# Find the time taken to travel from top of slope to base - Mechanics

• chwala
In summary, the cyclist's initial velocity is 1.5 m/s and his acceleration is 2 m/s2 when he reaches the top of the slope.f

#### chwala

Gold Member
Homework Statement
Kindly see attached
Relevant Equations
##s##=##ut##+##\frac {1}{2}####at^2##
Now this is a textbook example with solution. I understand working to solution...my only reservation is on how they used acceleration. The cyclist, i understand was traveling at a constant acceleration of ##2## ##m/s^2## before reaching the top part of the slope.
Now, if he is descending, which outrightly is deceleration or rather retardation, then are we assuming that he is traveling at the same constant rate of acceleration?

ok, i think i get it now...When going down the slope we are now going to have our initial velocity being ##u=1.5####m/s##...
i had to imagine/visualize a cyclist in motion going up a slope then change of direction to negative slope (still in motion)...then it is clear that the initial velocity will be ##1.5##m/s^2##...cheers guys... Last edited:
I understand working to solution...my only reservation is on how they used acceleration. The cyclist, i understand was traveling at a constant acceleration of ##2## ##m/s^2## before reaching the top part of the slope.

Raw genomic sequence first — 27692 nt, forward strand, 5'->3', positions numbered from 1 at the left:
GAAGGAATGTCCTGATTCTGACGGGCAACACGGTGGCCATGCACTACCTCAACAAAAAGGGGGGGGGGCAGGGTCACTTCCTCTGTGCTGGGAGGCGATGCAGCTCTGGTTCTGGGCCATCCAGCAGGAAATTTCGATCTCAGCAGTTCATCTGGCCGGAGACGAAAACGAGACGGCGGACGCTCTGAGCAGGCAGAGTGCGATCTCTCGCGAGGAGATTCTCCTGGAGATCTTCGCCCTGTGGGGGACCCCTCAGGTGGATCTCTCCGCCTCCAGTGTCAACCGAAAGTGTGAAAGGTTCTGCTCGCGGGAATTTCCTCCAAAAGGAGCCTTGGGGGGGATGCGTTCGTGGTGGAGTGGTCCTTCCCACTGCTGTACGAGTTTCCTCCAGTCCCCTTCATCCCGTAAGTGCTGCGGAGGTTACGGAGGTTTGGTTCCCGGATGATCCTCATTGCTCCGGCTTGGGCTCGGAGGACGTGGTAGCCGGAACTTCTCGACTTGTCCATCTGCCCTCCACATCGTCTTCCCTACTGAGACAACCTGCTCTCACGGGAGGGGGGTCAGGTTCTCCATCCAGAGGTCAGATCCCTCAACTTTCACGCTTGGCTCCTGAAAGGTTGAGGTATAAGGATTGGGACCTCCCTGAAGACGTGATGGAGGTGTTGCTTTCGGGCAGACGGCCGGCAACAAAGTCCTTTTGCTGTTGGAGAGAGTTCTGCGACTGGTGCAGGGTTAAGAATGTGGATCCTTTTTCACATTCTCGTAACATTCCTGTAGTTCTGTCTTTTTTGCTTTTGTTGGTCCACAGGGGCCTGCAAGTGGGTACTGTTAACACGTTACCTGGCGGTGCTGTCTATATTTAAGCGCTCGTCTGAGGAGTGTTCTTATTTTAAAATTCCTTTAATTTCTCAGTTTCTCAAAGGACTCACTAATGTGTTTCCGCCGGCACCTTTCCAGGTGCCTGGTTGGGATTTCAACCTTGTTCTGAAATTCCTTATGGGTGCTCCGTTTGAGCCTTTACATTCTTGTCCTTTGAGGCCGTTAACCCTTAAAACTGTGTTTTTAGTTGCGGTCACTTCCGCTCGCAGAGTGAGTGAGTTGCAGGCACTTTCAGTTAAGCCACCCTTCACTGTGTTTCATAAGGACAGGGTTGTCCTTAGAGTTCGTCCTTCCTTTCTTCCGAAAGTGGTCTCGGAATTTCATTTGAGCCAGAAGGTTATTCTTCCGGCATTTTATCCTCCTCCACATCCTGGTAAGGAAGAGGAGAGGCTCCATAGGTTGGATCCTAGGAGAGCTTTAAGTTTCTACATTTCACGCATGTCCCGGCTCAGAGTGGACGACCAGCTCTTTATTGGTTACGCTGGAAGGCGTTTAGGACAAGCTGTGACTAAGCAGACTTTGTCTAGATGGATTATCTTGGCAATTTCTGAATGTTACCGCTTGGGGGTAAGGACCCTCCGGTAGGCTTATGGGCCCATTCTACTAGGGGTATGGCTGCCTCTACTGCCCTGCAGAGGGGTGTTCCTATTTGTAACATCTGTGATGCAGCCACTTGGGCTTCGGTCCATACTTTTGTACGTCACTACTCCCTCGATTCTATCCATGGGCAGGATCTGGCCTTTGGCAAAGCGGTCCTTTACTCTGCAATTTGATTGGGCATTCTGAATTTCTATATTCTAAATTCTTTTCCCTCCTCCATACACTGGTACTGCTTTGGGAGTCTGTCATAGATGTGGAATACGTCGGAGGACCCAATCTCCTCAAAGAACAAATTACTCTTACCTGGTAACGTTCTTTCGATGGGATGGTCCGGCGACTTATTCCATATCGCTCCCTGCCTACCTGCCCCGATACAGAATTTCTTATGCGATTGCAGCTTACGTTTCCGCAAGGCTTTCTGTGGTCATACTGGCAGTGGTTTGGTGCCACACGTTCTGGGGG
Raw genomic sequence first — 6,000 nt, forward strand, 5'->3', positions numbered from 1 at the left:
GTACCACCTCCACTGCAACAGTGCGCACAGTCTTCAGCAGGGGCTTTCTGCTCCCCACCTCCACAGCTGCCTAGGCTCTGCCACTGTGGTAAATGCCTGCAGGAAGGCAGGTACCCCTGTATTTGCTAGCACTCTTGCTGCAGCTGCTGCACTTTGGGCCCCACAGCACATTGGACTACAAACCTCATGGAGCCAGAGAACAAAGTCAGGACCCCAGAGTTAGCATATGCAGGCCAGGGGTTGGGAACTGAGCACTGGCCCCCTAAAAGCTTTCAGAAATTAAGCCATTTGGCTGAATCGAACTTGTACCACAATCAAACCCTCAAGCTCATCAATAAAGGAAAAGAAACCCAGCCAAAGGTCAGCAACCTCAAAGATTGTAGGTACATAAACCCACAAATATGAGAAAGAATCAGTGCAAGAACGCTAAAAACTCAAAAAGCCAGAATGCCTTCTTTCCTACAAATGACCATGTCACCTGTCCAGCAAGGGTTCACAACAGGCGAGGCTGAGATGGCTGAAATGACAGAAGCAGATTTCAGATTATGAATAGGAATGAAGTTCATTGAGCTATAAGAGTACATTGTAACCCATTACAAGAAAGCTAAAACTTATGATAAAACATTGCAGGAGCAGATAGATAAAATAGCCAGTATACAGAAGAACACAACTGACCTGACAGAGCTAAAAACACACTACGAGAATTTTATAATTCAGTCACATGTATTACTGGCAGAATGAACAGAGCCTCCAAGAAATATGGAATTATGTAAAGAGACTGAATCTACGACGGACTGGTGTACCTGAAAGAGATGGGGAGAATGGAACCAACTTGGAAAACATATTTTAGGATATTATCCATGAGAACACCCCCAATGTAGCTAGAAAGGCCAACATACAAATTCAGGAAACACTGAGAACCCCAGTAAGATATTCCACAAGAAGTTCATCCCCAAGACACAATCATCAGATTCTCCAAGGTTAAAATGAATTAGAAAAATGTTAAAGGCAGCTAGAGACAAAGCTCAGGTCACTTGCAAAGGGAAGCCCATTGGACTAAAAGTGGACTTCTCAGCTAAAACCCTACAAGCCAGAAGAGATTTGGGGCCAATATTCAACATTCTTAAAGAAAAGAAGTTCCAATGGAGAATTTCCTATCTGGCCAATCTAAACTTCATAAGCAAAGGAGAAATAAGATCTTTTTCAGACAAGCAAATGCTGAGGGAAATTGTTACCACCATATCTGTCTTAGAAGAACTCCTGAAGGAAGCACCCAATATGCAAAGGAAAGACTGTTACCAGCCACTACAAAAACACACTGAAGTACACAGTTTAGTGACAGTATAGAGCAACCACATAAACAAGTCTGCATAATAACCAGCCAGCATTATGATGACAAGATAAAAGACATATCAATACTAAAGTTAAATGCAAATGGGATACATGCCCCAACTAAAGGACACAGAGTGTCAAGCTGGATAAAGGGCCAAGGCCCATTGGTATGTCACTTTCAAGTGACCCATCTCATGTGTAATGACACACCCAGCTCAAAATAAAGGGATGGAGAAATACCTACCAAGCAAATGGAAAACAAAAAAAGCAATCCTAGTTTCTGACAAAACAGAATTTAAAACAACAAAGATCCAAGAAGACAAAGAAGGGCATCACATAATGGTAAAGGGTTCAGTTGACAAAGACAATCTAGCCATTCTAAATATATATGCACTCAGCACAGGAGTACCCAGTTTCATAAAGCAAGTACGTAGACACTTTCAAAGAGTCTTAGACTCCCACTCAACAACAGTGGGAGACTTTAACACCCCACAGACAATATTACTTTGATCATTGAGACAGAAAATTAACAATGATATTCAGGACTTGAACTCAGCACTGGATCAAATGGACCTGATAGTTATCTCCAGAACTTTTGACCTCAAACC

That's not how I read it. I interpreted it to mean that the cyclist's acceleration is 2 m/s2 starting at the top. However, this is irrelevant because the position and speed at the top are both known, so it doesn't matter what happened before.

Now, if he is descending, which outrightly is deceleration or rather retardation, then are we assuming that he is traveling at the same constant rate of acceleration?
Why deceleration? The cyclist is going faster going down the hill, which is usually what happens! The speed is to be considered here with respect to the ground, not along two Cartesian coordinates.

ok, i think i get it now...When going down the slope we are now going to have our initial velocity being ##u=1.5####m/s##...
i had to imagine/visualize a cyclist in motion going up a slope then change of direction to negative slope (still in motion)...then it is clear that the initial acceleration will be ##2####m/s^2##...cheers guys... See above.

That's not how I read it. I interpreted it to mean that the cyclist's acceleration is 2 m/s2 starting at the top. However, this is irrelevant because the position and speed at the top are both known, so it doesn't matter what happened before.

Why deceleration? The cyclist is going faster going down the hill, which is usually what happens! The speed is to be considered here with respect to the ground, not along two Cartesian coordinates.

See above.
Thanks. Noted with regards...